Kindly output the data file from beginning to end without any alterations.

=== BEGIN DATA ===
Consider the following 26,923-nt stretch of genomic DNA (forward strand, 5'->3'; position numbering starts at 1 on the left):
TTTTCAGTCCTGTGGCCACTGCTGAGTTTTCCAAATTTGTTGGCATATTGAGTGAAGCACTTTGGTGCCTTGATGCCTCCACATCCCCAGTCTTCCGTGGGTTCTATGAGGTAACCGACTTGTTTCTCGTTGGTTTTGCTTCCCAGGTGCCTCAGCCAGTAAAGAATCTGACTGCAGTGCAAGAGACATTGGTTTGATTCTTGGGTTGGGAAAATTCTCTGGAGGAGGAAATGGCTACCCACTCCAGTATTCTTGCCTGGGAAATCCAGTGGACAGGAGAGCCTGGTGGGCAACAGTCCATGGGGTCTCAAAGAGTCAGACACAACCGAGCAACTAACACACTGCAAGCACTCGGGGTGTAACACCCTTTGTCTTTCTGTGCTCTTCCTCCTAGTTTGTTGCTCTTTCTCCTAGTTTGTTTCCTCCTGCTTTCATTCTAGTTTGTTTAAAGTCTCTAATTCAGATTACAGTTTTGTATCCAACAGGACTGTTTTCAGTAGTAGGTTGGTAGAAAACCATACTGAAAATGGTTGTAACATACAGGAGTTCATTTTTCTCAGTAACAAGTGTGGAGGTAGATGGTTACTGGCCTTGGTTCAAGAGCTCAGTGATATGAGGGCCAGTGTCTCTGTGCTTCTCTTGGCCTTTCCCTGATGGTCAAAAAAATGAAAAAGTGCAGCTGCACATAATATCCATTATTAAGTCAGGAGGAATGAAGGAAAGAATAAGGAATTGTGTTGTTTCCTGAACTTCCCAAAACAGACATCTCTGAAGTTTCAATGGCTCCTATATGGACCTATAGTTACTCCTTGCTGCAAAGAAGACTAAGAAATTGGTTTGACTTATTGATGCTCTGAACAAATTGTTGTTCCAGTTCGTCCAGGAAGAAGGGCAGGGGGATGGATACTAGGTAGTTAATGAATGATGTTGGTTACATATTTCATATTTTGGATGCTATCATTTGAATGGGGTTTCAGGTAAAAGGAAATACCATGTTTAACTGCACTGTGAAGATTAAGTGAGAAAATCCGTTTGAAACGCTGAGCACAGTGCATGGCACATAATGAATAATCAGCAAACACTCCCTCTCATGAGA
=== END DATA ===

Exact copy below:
Consider the following 26,923-nt stretch of genomic DNA (forward strand, 5'->3'; position numbering starts at 1 on the left):
TTTTCAGTCCTGTGGCCACTGCTGAGTTTTCCAAATTTGTTGGCATATTGAGTGAAGCACTTTGGTGCCTTGATGCCTCCACATCCCCAGTCTTCCGTGGGTTCTATGAGGTAACCGACTTGTTTCTCGTTGGTTTTGCTTCCCAGGTGCCTCAGCCAGTAAAGAATCTGACTGCAGTGCAAGAGACATTGGTTTGATTCTTGGGTTGGGAAAATTCTCTGGAGGAGGAAATGGCTACCCACTCCAGTATTCTTGCCTGGGAAATCCAGTGGACAGGAGAGCCTGGTGGGCAACAGTCCATGGGGTCTCAAAGAGTCAGACACAACCGAGCAACTAACACACTGCAAGCACTCGGGGTGTAACACCCTTTGTCTTTCTGTGCTCTTCCTCCTAGTTTGTTGCTCTTTCTCCTAGTTTGTTTCCTCCTGCTTTCATTCTAGTTTGTTTAAAGTCTCTAATTCAGATTACAGTTTTGTATCCAACAGGACTGTTTTCAGTAGTAGGTTGGTAGAAAACCATACTGAAAATGGTTGTAACATACAGGAGTTCATTTTTCTCAGTAACAAGTGTGGAGGTAGATGGTTACTGGCCTTGGTTCAAGAGCTCAGTGATATGAGGGCCAGTGTCTCTGTGCTTCTCTTGGCCTTTCCCTGATGGTCAAAAAAATGAAAAAGTGCAGCTGCACATAATATCCATTATTAAGTCAGGAGGAATGAAGGAAAGAATAAGGAATTGTGTTGTTTCCTGAACTTCCCAAAACAGACATCTCTGAAGTTTCAATGGCTCCTATATGGACCTATAGTTACTCCTTGCTGCAAAGAAGACTAAGAAATTGGTTTGACTTATTGATGCTCTGAACAAATTGTTGTTCCAGTTCGTCCAGGAAGAAGGGCAGGGGGATGGATACTAGGTAGTTAATGAATGATGTTGGTTACATATTTCATATTTTGGATGCTATCATTTGAATGGGGTTTCAGGTAAAAGGAAATACCATGTTTAACTGCACTGTGAAGATTAAGTGAGAAAATCCGTTTGAAACGCTGAGCACAGTGCATGGCACATAATGAATAATCAGCAAACACTCCCTCTCATGAGA